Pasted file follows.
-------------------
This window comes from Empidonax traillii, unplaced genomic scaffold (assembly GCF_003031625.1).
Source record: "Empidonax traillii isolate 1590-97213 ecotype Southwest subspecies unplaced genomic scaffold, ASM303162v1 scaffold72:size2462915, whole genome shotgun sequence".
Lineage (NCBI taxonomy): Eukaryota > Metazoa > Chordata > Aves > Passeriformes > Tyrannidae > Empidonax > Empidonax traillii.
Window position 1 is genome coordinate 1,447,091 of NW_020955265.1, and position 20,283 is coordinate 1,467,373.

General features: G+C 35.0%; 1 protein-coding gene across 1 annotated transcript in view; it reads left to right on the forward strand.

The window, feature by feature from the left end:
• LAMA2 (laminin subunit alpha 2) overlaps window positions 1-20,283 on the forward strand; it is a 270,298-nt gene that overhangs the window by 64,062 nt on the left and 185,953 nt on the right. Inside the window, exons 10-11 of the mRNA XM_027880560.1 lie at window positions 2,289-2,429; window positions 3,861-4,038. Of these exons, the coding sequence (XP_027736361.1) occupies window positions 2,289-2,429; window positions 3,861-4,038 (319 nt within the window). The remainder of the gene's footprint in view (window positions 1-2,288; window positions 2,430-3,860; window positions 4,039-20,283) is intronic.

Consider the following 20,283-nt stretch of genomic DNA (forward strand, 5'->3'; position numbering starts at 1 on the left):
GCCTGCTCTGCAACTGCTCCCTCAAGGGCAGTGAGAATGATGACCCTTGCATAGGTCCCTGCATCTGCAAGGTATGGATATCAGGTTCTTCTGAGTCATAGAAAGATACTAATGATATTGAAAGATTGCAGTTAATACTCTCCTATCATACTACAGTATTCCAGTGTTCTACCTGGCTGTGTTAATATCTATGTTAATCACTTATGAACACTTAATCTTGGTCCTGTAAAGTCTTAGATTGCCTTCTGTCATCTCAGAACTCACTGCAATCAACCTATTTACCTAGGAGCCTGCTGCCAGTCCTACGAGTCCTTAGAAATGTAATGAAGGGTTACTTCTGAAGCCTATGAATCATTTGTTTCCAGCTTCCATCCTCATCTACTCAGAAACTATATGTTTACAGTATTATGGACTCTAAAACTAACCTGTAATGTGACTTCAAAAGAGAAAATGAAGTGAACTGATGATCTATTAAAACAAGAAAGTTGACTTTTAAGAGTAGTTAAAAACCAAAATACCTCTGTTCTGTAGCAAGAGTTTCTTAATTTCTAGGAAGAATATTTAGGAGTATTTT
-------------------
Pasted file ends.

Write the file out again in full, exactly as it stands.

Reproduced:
This window comes from Empidonax traillii, unplaced genomic scaffold (assembly GCF_003031625.1).
Source record: "Empidonax traillii isolate 1590-97213 ecotype Southwest subspecies unplaced genomic scaffold, ASM303162v1 scaffold72:size2462915, whole genome shotgun sequence".
Lineage (NCBI taxonomy): Eukaryota > Metazoa > Chordata > Aves > Passeriformes > Tyrannidae > Empidonax > Empidonax traillii.
Window position 1 is genome coordinate 1,447,091 of NW_020955265.1, and position 20,283 is coordinate 1,467,373.

General features: G+C 35.0%; 1 protein-coding gene across 1 annotated transcript in view; it reads left to right on the forward strand.

The window, feature by feature from the left end:
• LAMA2 (laminin subunit alpha 2) overlaps window positions 1-20,283 on the forward strand; it is a 270,298-nt gene that overhangs the window by 64,062 nt on the left and 185,953 nt on the right. Inside the window, exons 10-11 of the mRNA XM_027880560.1 lie at window positions 2,289-2,429; window positions 3,861-4,038. Of these exons, the coding sequence (XP_027736361.1) occupies window positions 2,289-2,429; window positions 3,861-4,038 (319 nt within the window). The remainder of the gene's footprint in view (window positions 1-2,288; window positions 2,430-3,860; window positions 4,039-20,283) is intronic.

Consider the following 20,283-nt stretch of genomic DNA (forward strand, 5'->3'; position numbering starts at 1 on the left):
GCCTGCTCTGCAACTGCTCCCTCAAGGGCAGTGAGAATGATGACCCTTGCATAGGTCCCTGCATCTGCAAGGTATGGATATCAGGTTCTTCTGAGTCATAGAAAGATACTAATGATATTGAAAGATTGCAGTTAATACTCTCCTATCATACTACAGTATTCCAGTGTTCTACCTGGCTGTGTTAATATCTATGTTAATCACTTATGAACACTTAATCTTGGTCCTGTAAAGTCTTAGATTGCCTTCTGTCATCTCAGAACTCACTGCAATCAACCTATTTACCTAGGAGCCTGCTGCCAGTCCTACGAGTCCTTAGAAATGTAATGAAGGGTTACTTCTGAAGCCTATGAATCATTTGTTTCCAGCTTCCATCCTCATCTACTCAGAAACTATATGTTTACAGTATTATGGACTCTAAAACTAACCTGTAATGTGACTTCAAAAGAGAAAATGAAGTGAACTGATGATCTATTAAAACAAGAAAGTTGACTTTTAAGAGTAGTTAAAAACCAAAATACCTCTGTTCTGTAGCAAGAGTTTCTTAATTTCTAGGAAGAATATTTAGGAGTATTTT